Global Governance Centre
28 January 2020

Institutionalizing Subsidiarity in the Reform of Investment Adjudication

Current negotiations on the reform of investor-state dispute settlement aim at establishing credible constraints on adjudicators. If (re)designed based on the principle of subsidiarity, international investment adjudication could supplement rather than substitute or challenge domestic processes. Here is what that institutional design choice would mean for the standard of review, the role of domestic judicial procedures, the selection of adjudicators and complementary institutional safeguards.

One of the main challenges for the reform of investor-state dispute settlement – currently under debate at the United Nations Commission on International Trade Law (UNCITRAL) – stems from the perception that some investment tribunals construe international legal rules too widely and, as a result, intrude into the policy space of states when they assess whether states have violated investor rights under bilateral (or multilateral) treaties on investment protection. Responding to this challenge effectively will require the institutionalization of greater restraint in the design of future mechanisms for the settlement of such disputes. A step in this direction would be the explicit introduction of a principle of subsidiarity in any new, or revised, mechanism. Making investor-state dispute settlement a truly ‘subsidiary’ remedy would help to make it a limited corrective of, rather than a substitute for, domestic legal processes and national policy choices.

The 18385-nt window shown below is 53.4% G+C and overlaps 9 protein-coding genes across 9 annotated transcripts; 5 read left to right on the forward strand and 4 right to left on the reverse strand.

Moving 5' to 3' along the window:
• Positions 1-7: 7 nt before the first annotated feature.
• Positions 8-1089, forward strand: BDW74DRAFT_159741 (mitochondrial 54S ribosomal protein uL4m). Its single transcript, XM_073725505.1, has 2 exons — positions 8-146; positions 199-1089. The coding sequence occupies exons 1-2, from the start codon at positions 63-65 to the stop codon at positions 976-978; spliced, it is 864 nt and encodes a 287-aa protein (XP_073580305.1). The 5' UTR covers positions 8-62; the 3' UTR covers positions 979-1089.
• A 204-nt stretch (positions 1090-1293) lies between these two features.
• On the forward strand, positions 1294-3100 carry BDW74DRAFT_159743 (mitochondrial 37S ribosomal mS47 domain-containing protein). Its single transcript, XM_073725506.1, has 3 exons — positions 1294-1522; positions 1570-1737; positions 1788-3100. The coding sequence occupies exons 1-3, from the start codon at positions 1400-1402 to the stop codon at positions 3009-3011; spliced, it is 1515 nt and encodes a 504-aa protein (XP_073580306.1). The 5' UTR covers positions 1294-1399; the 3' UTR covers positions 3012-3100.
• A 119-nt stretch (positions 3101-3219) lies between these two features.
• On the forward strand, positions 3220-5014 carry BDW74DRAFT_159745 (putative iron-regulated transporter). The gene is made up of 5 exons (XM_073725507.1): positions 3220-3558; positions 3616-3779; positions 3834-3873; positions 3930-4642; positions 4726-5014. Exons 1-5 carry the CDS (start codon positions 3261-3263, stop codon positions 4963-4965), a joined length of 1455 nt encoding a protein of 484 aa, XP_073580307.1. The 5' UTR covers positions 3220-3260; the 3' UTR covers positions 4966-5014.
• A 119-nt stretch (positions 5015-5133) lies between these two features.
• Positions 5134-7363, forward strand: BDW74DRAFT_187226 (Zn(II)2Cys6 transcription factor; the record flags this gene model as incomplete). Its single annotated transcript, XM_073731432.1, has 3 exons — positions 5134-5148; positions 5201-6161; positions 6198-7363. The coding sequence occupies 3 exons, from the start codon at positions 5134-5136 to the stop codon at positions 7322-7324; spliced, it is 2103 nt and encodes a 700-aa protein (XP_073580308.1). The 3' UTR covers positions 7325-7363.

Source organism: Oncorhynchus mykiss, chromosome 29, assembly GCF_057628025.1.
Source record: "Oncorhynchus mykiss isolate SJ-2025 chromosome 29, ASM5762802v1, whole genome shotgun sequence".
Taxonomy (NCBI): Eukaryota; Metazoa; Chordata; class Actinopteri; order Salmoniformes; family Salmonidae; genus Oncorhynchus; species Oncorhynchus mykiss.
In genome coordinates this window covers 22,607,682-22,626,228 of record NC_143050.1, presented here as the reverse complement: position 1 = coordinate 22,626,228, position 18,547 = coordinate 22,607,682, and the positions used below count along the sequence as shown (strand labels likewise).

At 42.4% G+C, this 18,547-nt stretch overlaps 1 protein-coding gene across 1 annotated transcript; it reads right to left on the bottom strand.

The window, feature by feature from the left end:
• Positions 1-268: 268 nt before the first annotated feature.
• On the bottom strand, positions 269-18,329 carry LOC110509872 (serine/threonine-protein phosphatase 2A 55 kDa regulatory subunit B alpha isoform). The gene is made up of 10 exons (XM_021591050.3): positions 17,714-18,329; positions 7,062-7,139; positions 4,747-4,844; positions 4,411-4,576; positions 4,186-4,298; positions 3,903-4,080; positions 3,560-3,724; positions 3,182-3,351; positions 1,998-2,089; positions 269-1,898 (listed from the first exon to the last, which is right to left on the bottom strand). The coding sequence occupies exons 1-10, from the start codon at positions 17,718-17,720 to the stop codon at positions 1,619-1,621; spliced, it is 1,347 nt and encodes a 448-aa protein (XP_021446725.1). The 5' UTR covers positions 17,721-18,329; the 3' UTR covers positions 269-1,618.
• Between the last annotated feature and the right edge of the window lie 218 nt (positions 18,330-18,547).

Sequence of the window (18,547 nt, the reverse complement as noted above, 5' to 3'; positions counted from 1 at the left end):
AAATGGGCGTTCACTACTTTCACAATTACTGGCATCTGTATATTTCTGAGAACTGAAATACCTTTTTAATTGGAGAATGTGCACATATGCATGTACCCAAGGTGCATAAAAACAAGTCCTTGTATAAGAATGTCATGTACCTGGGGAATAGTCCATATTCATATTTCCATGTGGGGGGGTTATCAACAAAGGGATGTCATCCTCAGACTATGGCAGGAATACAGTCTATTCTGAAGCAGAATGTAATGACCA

The principle of subsidiarity has found increasing interest in the context of international courts, international institutions and global governance institutions more generally. First introduced in the European Union (EU) as a general norm for the distribution of powers between national and European institutions (see Article 5(3) of the Treaty on European Union), subsidiarity has recently been adopted as an instrument to ensure greater restraint in the European Court of Human Rights. With slight variations, it is also present in the International Criminal Court (as ‘complementarity’) as well as a variety of regional integration institutions and courts. The principle establishes a presumption in favour of decision-making at lower levels and is widely seen as an adequate reflection of democratic standards for issues on which decisions taken in one state do not directly and significantly affect core interests of citizens of other states (see here, and here). This applies to issues of economic policy, including investment, insofar as states have not unambiguously accepted international rules constraining them.

Institutionalizing subsidiarity would have implications for different aspects of the design of investment adjudication, especially the standard of review, the role of domestic judicial procedures, the selection of adjudicators and complementary institutional safeguards.


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